English grammar is generally pretty black and white, but there are a few areas under debate. For instance, should a series of three have one or two commas? For example:

The coach was black, dusty, and large.


The coach was black, dusty and large.

What happens if I write a novel using the first example, but the publisher/editor 'corrects' it to the second example? Do I have any say in the matter?

Note: I realize this is a hotly debated topic for some people, so please refrain from debating which example is correct. That is not the question.

  • Tolkien had little clout on the Hobbit but he won over spelling anyway. But the times have changed.
    – Joshua
    Jul 17, 2017 at 1:13
  • I got around this by contracting to provide camera-ready copy, i.e. a PDF. I had to learn the principles of book typesetting, which has its own interest, but I also collected an extra fee on it. The editor submitted marked-up PDFs to me and I made the final decisions. I should also state that he was at pains to make it clear that it was my book, not his, and he certainly did provide some valuable advice. And some meaning changes, which I rejected with an explanation. And I did state I would be using Oxford commas up front.
    – user207421
    Jul 18, 2017 at 3:25
  • 2
    You don't even have control over the capitalisation of your title! Jul 18, 2017 at 14:39
  • 1
    That capitalization is also less legible than ordinary sentence case.
    – Hobbes
    Jul 18, 2017 at 17:15
  • 2
    Actually never mind. You only capitalize that way for titles of works of art, not titles in general. My mistake. Jul 18, 2017 at 17:23

5 Answers 5

  1. English grammar is anything but black and white. Everything is debatable, even the definition of "word".

  2. Punctuation is not grammar. This is a punctuation question, not a grammar question.

  3. Your publisher probably has a preferred style guide that they want their authors to use.

  4. Everything is negotiable. Negotiations are all about who has the most clout. If you say, "Use the Oxford comma or I take this to Penguin," then if they say "Don't let the door hit you on the way out," you know who has the most clout in that relationship. Cormac McCarthy uses unorthodox punctuation. Cormac McCarthy has clout. Depending on the potential of your book, you may or may not have clout. Or they may just not care whether you use the Oxford comma or not.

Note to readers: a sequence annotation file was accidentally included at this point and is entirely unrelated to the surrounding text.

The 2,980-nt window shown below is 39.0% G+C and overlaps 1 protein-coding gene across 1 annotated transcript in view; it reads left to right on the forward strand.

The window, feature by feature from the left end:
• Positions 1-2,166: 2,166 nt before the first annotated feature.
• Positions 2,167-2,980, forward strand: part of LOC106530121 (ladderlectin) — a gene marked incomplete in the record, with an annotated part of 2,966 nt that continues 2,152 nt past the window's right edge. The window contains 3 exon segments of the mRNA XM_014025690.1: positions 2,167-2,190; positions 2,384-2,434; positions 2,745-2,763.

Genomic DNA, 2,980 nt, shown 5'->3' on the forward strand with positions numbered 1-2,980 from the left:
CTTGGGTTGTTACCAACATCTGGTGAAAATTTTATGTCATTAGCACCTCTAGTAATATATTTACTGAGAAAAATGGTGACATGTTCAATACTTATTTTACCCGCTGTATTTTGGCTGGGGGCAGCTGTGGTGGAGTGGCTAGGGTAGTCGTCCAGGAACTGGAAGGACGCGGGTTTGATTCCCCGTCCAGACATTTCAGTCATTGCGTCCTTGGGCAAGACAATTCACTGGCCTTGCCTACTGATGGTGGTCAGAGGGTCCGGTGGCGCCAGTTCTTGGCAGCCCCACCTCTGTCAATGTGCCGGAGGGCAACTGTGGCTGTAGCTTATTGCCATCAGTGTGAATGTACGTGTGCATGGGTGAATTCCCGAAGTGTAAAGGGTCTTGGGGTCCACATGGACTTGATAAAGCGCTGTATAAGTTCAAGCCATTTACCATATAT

5. Oxford comma FTW.

  • 4
    i like this answer quite a lot
    – cat
    Jul 16, 2017 at 23:09
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    Yes, please use the Oxford comma! Bonus points if a character finds something written without the Oxford comma and points it out as being poor form. :D
    – sirjonsnow
    Jul 17, 2017 at 17:51
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    @KenMohnkern, unless you have clout. Never underestimate the power of clout!
    – user16226
    Jul 17, 2017 at 18:47
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    Not an OC user, but have 0 problem with reading them. I'd like to think an editor would be OK with either, as long as you aren't capriciously inconsistent about it (obviously for periodicals like newspapers they'd want the consistency within the periodical).
    – T.E.D.
    Jul 17, 2017 at 19:03
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    @MarkBaker - True. And maybe it's good to pretend we're more cloutful than we think we are. Jul 17, 2017 at 20:42

It also depends on if you're a stylist. The really great artists saw the rules, knew the rules, then broke the rules. Many writers ignore grammar, for the sake of the narrator, of dialect, of stream-of-consciousness. What matters more than which comma goes where is your heart, your story, your language, the power of your words. Now, I'm not sure what kind of book you're writing---you may very well would do good to pay attention to said rules---but just know the rules are not always heeded, and, sometimes, celebrated when broken.

  • 2
    Yes, but not as a consistent rule. If my story is aided by temporarily ignoring the rules of grammar, I will be all means do it. I'm talking more about the rules as a whole. Jul 16, 2017 at 22:05
  • 1
    This answer is not better for all the rules it broke to illustrate its point.
    – Caleb
    Jul 18, 2017 at 21:17
  • Please enlighten me as to what rules were broken, and why they shouldn't have been. Nov 22, 2017 at 9:39